The Civil Society Legislative Advocacy Centre (CISLAC), Abuja in partnership with the Internal Displacement Monitoring Centre / Norwegian Refugee Centre (IDMC/NRC), Geneva, Switzerland organized a 2-day multi stakeholders’ conference on Internally Displace Persons (IDPs). The Conference was aimed at examining the plight of IDPs in Nigeria in the light of relevant international and domestic legal frameworks including the Kampala Convention and designing a plan of action for its ratification and domestication, as well as identifying measures for attaining durable solutions to the challenges of internal displacements in Nigeria.

The Conference was attended by about 75 participants drawn from Civil Society and Faith Based Organizations, the academia, international and national humanitarian assistance providing Agencies, relevant government institutions and the media.  There were four plenary sessions in which nine presentations were made by Resource Persons and representatives of relevant organizations and Agencies. There were interactive sessions with questions and answers and three group work sessions were held to elicit maximum input from participants.

At the end of the 2-day Conference, Participants made the following observations:

  1. Internal Displacement as a result of conflict and violence, natural and human-made disasters as well as development projects is a phenomenon affecting tens of millions of people worldwide, including at least 42 million people displaced by disasters and 27.5 million displaced by conflict and violence worldwide.
  2. Africa is the most affected continent by conflict and violence with an estimated 11.1 million displaced Africans, which does not include the number of IDPs in Nigeria.  Existing figures are contradictory and pose a challenge for assessing the full scope and impact of internal displacement
  3. There is presently inadequate legal, policy and institutional frameworks for effectively addressing the needs of IDPs in Nigeria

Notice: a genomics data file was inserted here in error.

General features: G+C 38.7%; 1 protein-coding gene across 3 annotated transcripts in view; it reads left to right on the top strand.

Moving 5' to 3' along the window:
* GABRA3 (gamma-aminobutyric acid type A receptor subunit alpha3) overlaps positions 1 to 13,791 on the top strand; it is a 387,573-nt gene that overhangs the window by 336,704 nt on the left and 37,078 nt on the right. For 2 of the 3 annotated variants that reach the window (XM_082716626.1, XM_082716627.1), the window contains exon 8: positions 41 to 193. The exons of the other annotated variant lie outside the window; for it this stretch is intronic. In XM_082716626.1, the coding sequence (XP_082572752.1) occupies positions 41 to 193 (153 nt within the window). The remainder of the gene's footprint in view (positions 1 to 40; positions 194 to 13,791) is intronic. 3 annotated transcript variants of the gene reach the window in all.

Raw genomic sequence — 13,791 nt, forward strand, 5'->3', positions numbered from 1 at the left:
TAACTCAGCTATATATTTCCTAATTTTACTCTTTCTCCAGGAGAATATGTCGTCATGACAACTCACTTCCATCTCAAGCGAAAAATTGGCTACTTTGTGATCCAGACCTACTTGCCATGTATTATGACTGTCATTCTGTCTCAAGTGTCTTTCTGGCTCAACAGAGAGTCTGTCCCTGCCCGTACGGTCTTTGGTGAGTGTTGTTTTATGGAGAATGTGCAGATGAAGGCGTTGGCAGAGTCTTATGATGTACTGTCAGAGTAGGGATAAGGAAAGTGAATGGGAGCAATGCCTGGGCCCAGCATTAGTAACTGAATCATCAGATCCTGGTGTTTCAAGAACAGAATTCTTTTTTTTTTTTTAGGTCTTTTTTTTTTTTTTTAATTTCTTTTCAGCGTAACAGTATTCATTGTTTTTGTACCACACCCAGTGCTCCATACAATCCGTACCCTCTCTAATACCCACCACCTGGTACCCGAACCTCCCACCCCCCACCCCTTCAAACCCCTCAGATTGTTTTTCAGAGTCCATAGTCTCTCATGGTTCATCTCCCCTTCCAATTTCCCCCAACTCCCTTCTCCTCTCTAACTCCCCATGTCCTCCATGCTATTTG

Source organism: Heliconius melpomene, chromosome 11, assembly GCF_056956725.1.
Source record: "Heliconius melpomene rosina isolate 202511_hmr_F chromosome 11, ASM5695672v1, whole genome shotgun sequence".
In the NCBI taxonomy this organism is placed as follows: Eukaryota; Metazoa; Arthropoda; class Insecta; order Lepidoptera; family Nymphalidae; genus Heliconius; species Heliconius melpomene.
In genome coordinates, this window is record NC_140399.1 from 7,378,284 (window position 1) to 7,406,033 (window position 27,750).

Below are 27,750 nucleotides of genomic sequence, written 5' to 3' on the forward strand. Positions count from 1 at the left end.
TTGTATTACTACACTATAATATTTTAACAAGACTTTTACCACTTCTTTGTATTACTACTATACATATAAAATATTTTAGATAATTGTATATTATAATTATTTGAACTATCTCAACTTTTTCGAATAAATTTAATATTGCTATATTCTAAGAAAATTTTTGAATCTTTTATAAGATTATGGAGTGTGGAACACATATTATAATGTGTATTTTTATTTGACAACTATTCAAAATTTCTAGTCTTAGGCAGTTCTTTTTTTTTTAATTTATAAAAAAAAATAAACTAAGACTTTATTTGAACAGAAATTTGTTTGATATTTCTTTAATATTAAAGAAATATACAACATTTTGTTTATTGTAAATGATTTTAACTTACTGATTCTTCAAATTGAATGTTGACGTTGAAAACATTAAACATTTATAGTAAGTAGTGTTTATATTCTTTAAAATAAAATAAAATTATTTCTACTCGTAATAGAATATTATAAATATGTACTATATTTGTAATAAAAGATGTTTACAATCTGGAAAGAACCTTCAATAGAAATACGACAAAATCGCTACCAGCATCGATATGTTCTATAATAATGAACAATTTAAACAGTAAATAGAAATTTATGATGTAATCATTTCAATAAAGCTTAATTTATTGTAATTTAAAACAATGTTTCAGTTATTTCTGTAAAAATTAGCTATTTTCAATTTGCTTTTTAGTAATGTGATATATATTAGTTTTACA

4. The Kampala Convention has not yet been ratified by the required number of countries, including Nigeria and is therefore not yet in force
  5. The response to internal displacements in Nigeria is largely uncoordinated leading to unreliable data comprehensive data, inefficiency, duplication and insufficiency in addressing the needs of affected populations
  6. Internally Displaced Persons are the primary responsibility of the Government of Nigeria which has a constitutional obligation to address their needs irrespective of international instruments
  7. The existing gaps in policy and response to IDP issues make the affected populations vulnerable and susceptible to exploitation, abuse and inhuman conditions
  8. Internally displaced persons have rights which must be protected using all available resources and mechanisms
  9. Nigeria is yet to adopt a National Policy on Internal displacements in spite of having a draft ready and revised twice in the past 5 years
  10. Conflict induced displacements receive so much attention at the expense of other causes
  11. Politicisation of ethnicity is major cause of conflict that results in IDPs in Nigeria.
  12. Absence of good governance and people centred policies are contributory factors to the increase of IDPs even when the number of refugees is reducing in the country.


Participants also recommended the following:

  1. There is a need for the government to adopt a comprehensive policy, legal and institutional frameworks for the management of internal displacements in Nigeria
  2. The government of Nigeria should develop a coordinated and multi disciplinary strategy for addressing emergencies and the needs of IDPs, including through the collection of data on IDPs across the country and provision adequate funding for the protection and assistance of IDPs.